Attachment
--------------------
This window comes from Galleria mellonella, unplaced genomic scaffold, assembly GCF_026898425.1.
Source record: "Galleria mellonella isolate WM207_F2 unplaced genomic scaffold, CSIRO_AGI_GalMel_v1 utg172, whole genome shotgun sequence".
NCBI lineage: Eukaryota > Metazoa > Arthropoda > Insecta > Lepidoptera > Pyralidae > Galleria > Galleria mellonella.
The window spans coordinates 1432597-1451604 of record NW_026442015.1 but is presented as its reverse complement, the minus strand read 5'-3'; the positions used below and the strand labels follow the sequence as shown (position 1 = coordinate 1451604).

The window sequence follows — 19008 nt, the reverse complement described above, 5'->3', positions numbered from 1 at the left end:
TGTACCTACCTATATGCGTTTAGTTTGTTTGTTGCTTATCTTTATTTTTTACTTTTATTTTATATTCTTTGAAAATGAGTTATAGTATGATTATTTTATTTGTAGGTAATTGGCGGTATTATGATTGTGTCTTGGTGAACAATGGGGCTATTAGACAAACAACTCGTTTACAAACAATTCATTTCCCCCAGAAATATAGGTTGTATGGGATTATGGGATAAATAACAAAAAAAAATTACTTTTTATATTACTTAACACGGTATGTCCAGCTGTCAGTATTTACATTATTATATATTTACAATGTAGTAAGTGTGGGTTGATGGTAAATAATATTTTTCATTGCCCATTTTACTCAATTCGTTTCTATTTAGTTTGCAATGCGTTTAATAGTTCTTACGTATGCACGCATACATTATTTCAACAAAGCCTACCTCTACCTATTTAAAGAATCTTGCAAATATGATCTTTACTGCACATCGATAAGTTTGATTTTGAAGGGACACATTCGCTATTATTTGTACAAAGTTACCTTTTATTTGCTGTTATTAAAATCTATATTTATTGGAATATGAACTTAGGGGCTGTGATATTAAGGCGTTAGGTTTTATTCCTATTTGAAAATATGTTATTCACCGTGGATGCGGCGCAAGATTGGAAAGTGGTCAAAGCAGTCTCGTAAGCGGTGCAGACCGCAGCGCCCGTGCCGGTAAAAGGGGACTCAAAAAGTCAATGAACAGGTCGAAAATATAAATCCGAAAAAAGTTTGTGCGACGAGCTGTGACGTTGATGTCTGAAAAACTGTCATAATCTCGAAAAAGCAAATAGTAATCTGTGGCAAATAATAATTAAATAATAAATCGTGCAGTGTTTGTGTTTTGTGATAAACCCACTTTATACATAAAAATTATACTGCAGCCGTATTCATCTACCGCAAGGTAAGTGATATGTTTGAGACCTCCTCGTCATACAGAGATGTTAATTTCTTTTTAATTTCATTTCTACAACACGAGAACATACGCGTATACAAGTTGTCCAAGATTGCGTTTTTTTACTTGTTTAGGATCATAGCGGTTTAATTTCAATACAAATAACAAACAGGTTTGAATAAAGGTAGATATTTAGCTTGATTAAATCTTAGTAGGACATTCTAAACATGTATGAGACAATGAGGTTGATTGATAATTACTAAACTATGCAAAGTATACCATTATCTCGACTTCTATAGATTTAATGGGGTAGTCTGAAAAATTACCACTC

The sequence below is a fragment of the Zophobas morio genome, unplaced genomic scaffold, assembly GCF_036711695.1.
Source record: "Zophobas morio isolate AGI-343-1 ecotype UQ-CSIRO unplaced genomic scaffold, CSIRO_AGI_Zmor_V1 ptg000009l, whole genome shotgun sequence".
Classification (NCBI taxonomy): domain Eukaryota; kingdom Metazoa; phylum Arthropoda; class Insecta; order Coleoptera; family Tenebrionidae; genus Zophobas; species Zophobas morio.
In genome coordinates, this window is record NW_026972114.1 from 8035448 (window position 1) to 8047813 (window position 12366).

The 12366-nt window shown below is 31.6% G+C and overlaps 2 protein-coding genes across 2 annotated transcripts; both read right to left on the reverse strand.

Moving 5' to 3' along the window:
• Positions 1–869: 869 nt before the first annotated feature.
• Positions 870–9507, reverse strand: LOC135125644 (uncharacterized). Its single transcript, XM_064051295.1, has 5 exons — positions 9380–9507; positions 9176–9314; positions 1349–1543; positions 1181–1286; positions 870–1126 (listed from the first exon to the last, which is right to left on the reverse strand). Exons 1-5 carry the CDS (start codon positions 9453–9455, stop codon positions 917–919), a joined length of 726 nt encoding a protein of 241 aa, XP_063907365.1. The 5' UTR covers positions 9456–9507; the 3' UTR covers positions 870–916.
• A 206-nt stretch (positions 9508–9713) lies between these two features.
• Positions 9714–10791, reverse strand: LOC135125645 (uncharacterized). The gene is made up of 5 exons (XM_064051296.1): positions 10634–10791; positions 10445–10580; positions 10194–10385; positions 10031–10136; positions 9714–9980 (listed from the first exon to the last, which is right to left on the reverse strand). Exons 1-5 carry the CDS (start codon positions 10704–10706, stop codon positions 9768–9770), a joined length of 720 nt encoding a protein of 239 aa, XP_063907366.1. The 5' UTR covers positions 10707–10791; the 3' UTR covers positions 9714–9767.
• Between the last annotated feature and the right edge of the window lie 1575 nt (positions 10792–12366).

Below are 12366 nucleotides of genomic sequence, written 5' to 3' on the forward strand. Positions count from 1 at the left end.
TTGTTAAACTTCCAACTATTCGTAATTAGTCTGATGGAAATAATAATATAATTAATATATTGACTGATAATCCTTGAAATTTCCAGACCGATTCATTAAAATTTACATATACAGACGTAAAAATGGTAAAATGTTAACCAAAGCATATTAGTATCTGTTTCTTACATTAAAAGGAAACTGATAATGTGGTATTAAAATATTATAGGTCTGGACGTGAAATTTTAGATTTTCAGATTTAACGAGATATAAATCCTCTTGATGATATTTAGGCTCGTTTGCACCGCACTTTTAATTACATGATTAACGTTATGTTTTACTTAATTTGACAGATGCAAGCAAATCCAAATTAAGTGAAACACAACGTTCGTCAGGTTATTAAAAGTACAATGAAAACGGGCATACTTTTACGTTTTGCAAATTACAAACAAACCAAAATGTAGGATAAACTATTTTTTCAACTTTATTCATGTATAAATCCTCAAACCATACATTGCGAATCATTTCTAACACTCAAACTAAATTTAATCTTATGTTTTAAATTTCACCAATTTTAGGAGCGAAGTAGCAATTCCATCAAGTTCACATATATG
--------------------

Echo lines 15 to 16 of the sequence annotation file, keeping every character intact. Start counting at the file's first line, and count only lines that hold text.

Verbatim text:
• A 206-nt stretch (positions 9508–9713) lies between these two features.
• Positions 9714–10791, reverse strand: LOC135125645 (uncharacterized). The gene is made up of 5 exons (XM_064051296.1): positions 10634–10791; positions 10445–10580; positions 10194–10385; positions 10031–10136; positions 9714–9980 (listed from the first exon to the last, which is right to left on the reverse strand). Exons 1-5 carry the CDS (start codon positions 10704–10706, stop codon positions 9768–9770), a joined length of 720 nt encoding a protein of 239 aa, XP_063907366.1. The 5' UTR covers positions 10707–10791; the 3' UTR covers positions 9714–9767.